There can be no misunderstanding the wishes and intentions of the owners and management of THE EMPIRE. It is proposed to strengthen by all legitimate means the hands of the Party and the Government that have controlled the politics of the Dominion (with the exception of a term of five years) ever since the foundations of Confederation were laid. Believing that the public affairs of Canada have been, on the whole, wisely and ably administered under the premiership of Sir John A. Macdonald and holding that the remarkable progress of our country has been due in large measure to his far-sighted and patriotic administration, THE EMPIRE will extend to the Leader and his Government its fullest confidence and heartiest support.
Content-wise, the Empire focused on pushing key Conservative platforms, such as the National Policy. Foreign items and agricultural news took up more space than local news and lifestyle items that may have mattered little to the paper’s audience of die-hard Tories outside of the city. Rival papers were quick to pounce on the Empire, though some, like Saturday Night, expressed not venom but pity for the pressures the paper’s editorial staff had to work under (even jokes in the Empire had to be carefully vetted before publication so that they wouldn’t offend party hacks).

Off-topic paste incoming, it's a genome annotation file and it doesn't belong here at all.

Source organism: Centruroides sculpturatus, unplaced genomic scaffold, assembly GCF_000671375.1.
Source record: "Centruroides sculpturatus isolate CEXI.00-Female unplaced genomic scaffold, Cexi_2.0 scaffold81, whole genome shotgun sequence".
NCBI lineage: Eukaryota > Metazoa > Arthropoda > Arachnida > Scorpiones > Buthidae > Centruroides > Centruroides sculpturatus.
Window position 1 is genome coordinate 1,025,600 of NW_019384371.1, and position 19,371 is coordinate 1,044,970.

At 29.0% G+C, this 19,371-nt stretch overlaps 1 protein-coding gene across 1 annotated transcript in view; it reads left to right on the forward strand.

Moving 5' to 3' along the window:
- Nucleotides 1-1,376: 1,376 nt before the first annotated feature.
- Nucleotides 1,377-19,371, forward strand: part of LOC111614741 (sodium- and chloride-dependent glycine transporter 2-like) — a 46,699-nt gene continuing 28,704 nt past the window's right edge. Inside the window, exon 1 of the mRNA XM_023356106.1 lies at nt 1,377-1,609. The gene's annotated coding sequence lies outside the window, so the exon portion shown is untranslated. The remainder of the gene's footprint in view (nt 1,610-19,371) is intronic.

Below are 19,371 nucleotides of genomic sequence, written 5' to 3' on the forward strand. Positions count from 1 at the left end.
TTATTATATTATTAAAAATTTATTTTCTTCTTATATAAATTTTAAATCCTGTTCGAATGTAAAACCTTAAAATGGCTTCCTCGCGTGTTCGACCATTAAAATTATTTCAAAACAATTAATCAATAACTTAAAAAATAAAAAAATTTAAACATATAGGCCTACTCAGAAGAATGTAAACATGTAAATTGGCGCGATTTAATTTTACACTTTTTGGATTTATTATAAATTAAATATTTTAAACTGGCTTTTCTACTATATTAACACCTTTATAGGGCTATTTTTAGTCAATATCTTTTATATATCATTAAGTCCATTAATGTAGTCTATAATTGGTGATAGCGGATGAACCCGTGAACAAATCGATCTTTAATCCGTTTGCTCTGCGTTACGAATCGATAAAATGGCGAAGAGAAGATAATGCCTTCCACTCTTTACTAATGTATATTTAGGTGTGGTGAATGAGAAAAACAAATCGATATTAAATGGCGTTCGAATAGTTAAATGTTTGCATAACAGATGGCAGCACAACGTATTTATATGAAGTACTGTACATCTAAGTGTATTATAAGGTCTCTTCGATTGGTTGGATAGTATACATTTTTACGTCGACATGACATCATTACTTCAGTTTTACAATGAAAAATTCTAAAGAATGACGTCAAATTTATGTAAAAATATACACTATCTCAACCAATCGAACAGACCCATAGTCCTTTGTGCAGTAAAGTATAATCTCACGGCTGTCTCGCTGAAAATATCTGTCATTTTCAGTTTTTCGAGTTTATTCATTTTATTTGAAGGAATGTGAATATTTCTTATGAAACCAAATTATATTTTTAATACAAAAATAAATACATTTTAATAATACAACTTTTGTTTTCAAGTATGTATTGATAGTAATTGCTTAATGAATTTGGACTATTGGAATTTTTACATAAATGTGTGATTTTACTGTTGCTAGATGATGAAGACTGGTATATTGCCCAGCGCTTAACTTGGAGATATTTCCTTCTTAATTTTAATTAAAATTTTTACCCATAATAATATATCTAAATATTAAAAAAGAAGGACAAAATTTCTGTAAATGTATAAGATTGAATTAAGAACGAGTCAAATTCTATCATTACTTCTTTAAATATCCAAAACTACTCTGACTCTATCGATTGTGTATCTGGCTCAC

How much of a guiding force Macdonald provided the paper was proven when the Old Chieftain fell fatally ill during the spring of 1891. The paper’s coverage of his fight against the Grim Reaper was best summed up by Douglas Feitherling in The Rise of the Canadian Newspaper: “The Empire behaved with the special lack of dignity reserved for distant relations, eager to emphasize their membership in the family.” While other Toronto papers counted down the minutes to Macdonald’s death, the Empire acted as if his “amazing vitality” would carry him through the severe strokes he had suffered. Hints were also dropped that dastardly Liberal leader Wilfrid Laurier, by pursuing “disloyal and degrading” pro-American policies, caused Sir John to over-exert himself in the name of protecting Canadian independence. Headlines screamed “A RAY OF HOPE!” when every other paper indicated the opposite was true. For a week after Macdonald died, the Empire displayed its grief by printing thick black bars around every column and interviewed every human being who had ever had contact with the Prime Minister.